|Bean outlook is ‘cautiously optimistic’|
|January 22, 2016 Jerry Purvis|
Photo by Frank Marquez/Gering Citizen An area farmer combines a 2015 harvest of pintos near Menards in Scottsbluff. Area prices for beans have been stalled, prompting local farmers to contemplate their planting options for the 2016 growing season.
Depressed prices and product still in storage from the past two growing seasons could keep fewer acres of dry edible beans from going into the ground for 2016, but that could change as the growing season approaches.
“Market prices are still fairly low, so we expect acres to be down a little bit from last year,” said Dan Smith, chief agronomist with Kelley Bean Company. “We’re not sure how much because we’re not getting a lot of indication from the growers. Nothing is really going to make them money using today’s prices.”
Smith said he hopes the bean market will rebound early enough for growers to get more excited about planting.
About 95 percent of the local market are pintos, currently selling at $20 a hundredweight, and Great Northerns, selling at $18. Smith said current prices are about four or five dollars below their cost of production. Prices should be in the mid-20s for producers to turn a profit.
Along with depressed bean prices, there’s a lot of carryover from previous growing seasons. On the Northern markets, some of the 2014 crop is still being sold as well as 2015. Most of that crop is still in the growers’ hands, so the bean companies don’t own anything. The market will have to strengthen before growers are willing to sell.
“We’re sitting at the low end of the market right now,” Smith said. “It will definitely go up from here, but it could take a while, unless the government deal to buy a lot of the surplus goes through.”
Smith added that any market is subject to price fluctuations caused by numerous factors. Only a few years ago, Great Northerns were selling at $50 a hundredweight and pintos were in the $40 range. High prices encouraged more growers to plant, and that turned into an excess.
When it comes to bean production itself, direct harvest is increasing in popularity around the area. It starts with bean varieties that grow more upright than traditional varieties.
John Thomas, crops educator with the Box Butte County Extension Office, works quite a bit with direct harvest of dry edible beans.
Traditionally, beans are cut, windrowed, and then combined, requiring two passes through the fields.
With direct harvest, only one pass is made with the combine, eliminating the need for windrowing. This is especially advantageous for small farming operations.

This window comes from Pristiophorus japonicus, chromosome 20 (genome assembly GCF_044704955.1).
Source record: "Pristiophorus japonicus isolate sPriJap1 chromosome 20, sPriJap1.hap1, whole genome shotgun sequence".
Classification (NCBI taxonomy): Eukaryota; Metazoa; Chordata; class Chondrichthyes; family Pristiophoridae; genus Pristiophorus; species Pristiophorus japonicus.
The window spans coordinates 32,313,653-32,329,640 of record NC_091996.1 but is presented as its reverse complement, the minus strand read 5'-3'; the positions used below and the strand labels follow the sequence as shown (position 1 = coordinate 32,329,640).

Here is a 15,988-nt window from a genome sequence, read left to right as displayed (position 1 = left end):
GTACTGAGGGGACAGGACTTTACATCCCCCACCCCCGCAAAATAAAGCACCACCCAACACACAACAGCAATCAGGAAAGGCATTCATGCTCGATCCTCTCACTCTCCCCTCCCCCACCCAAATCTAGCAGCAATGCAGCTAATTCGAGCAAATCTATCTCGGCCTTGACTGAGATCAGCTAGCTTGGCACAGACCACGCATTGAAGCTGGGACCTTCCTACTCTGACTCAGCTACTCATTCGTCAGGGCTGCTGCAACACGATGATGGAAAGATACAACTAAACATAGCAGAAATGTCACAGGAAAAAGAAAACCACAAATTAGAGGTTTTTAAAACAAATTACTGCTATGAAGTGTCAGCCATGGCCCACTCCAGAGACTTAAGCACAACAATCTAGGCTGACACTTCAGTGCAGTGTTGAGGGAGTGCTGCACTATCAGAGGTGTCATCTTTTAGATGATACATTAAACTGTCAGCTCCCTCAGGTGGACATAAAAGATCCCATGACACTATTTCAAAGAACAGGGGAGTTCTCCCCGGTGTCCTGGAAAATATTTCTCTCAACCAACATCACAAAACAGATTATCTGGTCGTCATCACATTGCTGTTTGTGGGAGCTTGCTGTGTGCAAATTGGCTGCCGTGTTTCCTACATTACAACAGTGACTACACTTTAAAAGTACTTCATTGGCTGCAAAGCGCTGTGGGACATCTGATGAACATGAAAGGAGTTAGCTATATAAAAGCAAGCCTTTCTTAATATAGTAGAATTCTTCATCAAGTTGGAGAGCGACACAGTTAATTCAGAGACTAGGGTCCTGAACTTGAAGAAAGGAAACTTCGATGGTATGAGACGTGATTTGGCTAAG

“Over the course of the last five years, there’s been an increase in direct harvested beans,” Thomas said. “It’s a process that producers have to decide to go with before planting season.”
About 20 to 25 percent of the dry edible bean crop was direct harvested in 2015. It requires planting on level ground and choosing a bean variety that stands more upright than traditional beans.
“With direct harvesting, beans are less at risk of being scattered around the fields by wind,” Thomas said. “That method has been the trend for some time and I expect it to increase in future years. We don’t encourage or discourage producers from using direct harvesting, but we help educate those who are interested.”
Smith said he’s also seeing more producers in the North Platte Valley direct harvesting their beans. “It takes a couple of seasons for them to really get into it, but those who do are very happy with the results,” he said. “It’s the way of the future for most of them.”
Like any method, direct harvesting has advantages and disadvantages.
Thomas said direct harvesting can be a viable option for growers who have level ground in which to plant. However, there’s still a fair amount of furrow irrigation in the area, which doesn’t work with direct harvest.
Dean Keener, President of the Nebraska Dry Bean Growers Association, said that despite depressed prices and a wait-and-see outlook for many growers, the 2016 growing season is not all doom and gloom.
“The forecasts indicate we’re going to have an ample water supply this year,” Keener said. “The government agreeing to buy some of our 2014 surplus is also positive. I think there’s guarded optimism rolling forward.”
He added that global bean markets could turn around just as quickly as they went down. After bean prices rose significantly a few years ago and producers planted more acres, the export market shut down.
“We could have handled the glut on the market if exports would have stayed strong,” Keener said. “Buyers went to other markets where prices were cheaper.”
He said that in the Mitchell area, most growers have told him they will stay pretty close to the number of acres they’ve planted in the past because that’s their crop rotation.
“Most people are telling me that prices should come back up within the next few years,” Keener said. “In the meantime, growers will have to work at shaving a few dollars off their cost per acre.”